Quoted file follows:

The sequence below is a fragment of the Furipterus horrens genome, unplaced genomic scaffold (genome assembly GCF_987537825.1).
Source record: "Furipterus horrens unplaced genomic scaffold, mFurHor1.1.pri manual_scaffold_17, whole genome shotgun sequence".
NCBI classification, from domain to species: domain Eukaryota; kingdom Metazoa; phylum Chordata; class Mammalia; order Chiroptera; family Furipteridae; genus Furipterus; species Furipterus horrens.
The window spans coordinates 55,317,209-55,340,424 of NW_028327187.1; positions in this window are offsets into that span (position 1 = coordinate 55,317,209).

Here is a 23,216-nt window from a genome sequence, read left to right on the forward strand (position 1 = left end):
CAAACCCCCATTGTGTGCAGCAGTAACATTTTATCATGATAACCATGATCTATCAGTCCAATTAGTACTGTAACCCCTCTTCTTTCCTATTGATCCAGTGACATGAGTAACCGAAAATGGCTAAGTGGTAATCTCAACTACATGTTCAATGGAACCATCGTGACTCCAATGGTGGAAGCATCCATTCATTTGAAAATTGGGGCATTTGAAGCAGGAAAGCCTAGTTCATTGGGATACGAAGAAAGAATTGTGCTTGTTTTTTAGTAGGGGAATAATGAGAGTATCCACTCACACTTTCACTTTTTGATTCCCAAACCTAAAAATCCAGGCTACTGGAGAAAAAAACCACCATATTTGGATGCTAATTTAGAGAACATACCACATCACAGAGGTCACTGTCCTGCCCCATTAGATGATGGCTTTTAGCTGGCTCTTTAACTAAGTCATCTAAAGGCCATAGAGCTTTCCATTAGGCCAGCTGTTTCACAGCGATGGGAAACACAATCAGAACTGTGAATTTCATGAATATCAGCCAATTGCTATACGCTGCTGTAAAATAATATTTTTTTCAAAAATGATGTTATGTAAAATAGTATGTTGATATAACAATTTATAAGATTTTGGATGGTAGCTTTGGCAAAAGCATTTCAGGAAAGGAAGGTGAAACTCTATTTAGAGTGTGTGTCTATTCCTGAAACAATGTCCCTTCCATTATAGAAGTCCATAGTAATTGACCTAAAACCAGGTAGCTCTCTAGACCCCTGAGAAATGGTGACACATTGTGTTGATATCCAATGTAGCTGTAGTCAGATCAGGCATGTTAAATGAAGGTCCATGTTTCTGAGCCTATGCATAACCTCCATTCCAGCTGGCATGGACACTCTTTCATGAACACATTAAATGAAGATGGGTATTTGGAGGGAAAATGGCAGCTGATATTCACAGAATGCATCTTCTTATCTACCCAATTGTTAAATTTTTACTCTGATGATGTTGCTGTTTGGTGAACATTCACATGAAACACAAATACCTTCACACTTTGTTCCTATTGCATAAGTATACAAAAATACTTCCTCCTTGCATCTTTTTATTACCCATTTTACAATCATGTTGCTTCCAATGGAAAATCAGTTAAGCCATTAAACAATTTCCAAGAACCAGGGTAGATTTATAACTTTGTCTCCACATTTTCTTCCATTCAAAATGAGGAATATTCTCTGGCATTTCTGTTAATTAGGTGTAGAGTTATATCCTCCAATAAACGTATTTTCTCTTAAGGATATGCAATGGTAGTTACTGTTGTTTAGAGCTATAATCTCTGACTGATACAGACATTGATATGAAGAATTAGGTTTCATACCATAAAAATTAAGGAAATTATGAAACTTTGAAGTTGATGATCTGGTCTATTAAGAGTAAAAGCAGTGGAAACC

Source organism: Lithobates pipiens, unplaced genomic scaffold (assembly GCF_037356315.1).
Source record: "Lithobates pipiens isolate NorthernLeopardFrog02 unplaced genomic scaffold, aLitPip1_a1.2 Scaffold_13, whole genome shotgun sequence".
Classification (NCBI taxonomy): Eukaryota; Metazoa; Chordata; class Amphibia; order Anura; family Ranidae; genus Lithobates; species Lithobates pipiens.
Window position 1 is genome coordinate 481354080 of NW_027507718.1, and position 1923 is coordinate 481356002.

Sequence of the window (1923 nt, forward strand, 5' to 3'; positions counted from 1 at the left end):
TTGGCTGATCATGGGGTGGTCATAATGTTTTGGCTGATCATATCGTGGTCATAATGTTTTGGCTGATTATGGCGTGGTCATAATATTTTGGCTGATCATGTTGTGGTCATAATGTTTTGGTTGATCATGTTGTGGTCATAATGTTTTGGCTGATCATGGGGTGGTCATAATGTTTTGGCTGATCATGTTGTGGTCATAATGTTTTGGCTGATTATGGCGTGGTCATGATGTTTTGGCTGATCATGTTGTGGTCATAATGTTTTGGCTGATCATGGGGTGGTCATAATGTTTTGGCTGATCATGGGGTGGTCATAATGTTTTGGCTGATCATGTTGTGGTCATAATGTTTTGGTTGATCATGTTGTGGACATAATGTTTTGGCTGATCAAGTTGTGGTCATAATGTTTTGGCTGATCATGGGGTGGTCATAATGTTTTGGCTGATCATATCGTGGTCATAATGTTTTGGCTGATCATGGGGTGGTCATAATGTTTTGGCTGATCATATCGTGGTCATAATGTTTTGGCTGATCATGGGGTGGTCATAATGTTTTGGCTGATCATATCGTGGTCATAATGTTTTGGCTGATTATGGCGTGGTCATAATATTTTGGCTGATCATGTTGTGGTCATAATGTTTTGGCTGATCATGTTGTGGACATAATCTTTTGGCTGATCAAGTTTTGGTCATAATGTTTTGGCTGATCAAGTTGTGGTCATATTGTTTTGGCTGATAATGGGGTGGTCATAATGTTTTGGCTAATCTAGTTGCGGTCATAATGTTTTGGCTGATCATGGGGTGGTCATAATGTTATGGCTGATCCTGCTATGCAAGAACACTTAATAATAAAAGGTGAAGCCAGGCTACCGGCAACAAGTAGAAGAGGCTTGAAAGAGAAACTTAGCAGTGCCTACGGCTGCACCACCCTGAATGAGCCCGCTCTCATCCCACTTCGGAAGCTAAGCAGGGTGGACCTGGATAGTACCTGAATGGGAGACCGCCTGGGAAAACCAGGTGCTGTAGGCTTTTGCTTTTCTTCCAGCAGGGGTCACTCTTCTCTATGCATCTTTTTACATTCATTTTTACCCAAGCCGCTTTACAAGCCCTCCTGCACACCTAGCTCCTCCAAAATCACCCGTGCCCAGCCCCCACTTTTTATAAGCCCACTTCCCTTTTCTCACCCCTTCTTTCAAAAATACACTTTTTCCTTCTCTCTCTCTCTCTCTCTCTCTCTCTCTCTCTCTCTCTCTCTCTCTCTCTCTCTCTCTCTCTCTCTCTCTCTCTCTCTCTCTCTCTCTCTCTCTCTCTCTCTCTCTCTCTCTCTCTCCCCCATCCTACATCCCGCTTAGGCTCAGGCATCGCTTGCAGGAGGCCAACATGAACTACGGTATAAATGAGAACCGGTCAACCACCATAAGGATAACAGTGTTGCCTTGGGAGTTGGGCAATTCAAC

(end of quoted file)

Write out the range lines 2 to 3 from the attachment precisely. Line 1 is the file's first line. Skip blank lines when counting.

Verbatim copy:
Source record: "Furipterus horrens unplaced genomic scaffold, mFurHor1.1.pri manual_scaffold_17, whole genome shotgun sequence".
NCBI classification, from domain to species: domain Eukaryota; kingdom Metazoa; phylum Chordata; class Mammalia; order Chiroptera; family Furipteridae; genus Furipterus; species Furipterus horrens.